You know when there periods in your life that you play and replay, on a loop? The Ultrasound is one of those times. I will never forget that Ultrasound, the drawings, the straining for clues, the clinging on to hope and the devastation and denial combined when I saw the Doctor key in ” M _ A _ S _ S ……  N _ O 1…..

Here is how I captured it at the time

Next was ultrasound.  Again the investigation was very thorough.  This time though I could see the screen and all sorts of weird ghostly shapes as the doctor methodically worked her way through the process. Again, I tried to pick up clues and hints and soon got a big one  “left side – problem”, I was told.  Hmmm.  The chittering started again, perhaps helped by the Air Conditioning and the cold ultrasound gel. “You need biopsy”.  Oh dear – more chitter chitter!  The technician was lovely – calm, professional but clear.  I said I was worried and she told me not to worry (lurch of hope) – my Doctor is a great specialist and I am in the best of hands.  She then started pegging the dimensions of what she was seeing in the scan.  I had to watch, but kept looking away as she pegged a strange shape and clicked to save it.  Then my stomach turned as she keyed in – m-a-s-s-.  That is a clue, and not a good one.  She didn’t stop there – mass.. n-o- 1.  I closed my eyes and swallowed. There is more than one lump.

I think it was around then that the specialist himself appeared, his Bluetooth flashing in his ear, and he joined the party.  Or maybe it was a training workshop because he had a magic marker in his hand and methodically they started to draw on my chest.  I started chittering again – actually I am not convinced I had stopped.  They reassured me that they were not going to hurt me – just draw on me!  These were the markings for the biopsy.  Another worry lurch when I was asked if I had eaten – surely they are not going to operate tonight?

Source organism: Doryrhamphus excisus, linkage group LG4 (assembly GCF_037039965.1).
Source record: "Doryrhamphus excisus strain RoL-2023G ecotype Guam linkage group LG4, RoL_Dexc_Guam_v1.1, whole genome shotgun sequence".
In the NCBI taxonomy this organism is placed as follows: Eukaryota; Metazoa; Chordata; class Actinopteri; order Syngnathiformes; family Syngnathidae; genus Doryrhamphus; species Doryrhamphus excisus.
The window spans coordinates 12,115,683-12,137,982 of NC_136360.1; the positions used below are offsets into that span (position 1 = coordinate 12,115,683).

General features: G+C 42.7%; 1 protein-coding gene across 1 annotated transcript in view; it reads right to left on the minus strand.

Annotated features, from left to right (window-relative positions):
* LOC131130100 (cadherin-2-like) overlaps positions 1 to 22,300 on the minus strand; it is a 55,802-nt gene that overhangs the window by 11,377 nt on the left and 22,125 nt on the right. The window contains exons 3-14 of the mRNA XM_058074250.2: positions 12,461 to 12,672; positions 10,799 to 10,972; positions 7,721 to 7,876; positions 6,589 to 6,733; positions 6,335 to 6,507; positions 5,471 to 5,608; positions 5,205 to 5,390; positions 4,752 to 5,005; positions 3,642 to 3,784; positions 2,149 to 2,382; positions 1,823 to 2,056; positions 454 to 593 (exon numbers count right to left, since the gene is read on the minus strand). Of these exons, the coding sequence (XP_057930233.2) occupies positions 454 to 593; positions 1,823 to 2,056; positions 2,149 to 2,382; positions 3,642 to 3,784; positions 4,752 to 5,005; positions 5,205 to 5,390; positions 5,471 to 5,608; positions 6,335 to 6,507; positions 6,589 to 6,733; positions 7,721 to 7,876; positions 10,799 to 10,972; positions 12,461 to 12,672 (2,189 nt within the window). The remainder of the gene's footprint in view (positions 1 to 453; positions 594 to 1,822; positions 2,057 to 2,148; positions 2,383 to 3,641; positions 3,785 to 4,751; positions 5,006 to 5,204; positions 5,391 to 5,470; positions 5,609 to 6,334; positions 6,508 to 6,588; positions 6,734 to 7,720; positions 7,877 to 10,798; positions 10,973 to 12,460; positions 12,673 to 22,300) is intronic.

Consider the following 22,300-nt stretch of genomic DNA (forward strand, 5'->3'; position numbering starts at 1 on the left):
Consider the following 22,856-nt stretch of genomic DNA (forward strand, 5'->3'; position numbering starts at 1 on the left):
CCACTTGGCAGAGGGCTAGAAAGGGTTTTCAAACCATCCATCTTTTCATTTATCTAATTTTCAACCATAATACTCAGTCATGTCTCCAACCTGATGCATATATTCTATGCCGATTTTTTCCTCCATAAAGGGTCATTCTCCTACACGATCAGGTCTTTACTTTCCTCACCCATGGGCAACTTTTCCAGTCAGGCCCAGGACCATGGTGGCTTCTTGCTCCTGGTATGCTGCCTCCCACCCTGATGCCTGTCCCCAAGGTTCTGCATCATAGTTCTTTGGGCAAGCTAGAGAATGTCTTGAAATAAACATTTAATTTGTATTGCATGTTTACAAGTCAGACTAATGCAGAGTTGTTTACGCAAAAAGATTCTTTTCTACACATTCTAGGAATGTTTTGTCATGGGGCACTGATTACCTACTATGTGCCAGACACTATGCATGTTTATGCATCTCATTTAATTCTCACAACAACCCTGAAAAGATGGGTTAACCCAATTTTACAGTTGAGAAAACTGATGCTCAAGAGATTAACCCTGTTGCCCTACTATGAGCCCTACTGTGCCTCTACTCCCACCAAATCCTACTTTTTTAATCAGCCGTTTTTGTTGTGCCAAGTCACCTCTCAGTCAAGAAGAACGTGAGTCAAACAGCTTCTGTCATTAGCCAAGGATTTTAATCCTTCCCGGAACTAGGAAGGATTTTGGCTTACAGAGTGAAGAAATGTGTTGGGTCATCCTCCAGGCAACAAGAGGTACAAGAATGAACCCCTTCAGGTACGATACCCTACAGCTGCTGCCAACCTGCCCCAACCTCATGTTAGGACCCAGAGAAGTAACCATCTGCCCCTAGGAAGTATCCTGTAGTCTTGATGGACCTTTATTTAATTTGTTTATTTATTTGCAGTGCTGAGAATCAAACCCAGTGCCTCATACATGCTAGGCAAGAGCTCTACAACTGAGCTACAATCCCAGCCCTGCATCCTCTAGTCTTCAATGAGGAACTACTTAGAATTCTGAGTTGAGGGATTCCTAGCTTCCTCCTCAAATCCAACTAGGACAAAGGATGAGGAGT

Eventually the drawing was complete, the ultrasound images all recorded and I knew that the time was coming for biopsy and diagnosis.

Friday 2 October 2015

Waiting, waiting, waiting……

The bloods are taken and have released their secrets to the Doctors. I have no idea what messages they tell.  I have to wait. And wait. My Blood Pressure, weight and temperature are taken. I have lost another few micrograms, half a kilo. That is good, all things considered.

My Blood Pressure though is sky high. I am stressed. By too much. There is no hiding this fact, my BP does not respect secrets or confidentiality.

Twang Arm is complaining. And hurting. And the wait is tortuous…..

Friday 2 October 2009

Dr W had joined the discussion in the Ultrasound room. I remember his bluetooth. I remember him arriving at the door and say “Khun Philippa?” I remember a lot of conversation in Thai and a great deal of marker pen.

I remember being afraid, but thinking that this cannot be cancer. There is no cancer in my family…. 80% of lumps are benign….

Friday 2 October 2015

Finally, the appointments are looming. Dr A first, my endocrinologist. I still don’t really what one of those is. But I do know that Dr A looks after me. He understands and offered suggestions when I dissolved in tears at the last consultation. Today, he goes through my results.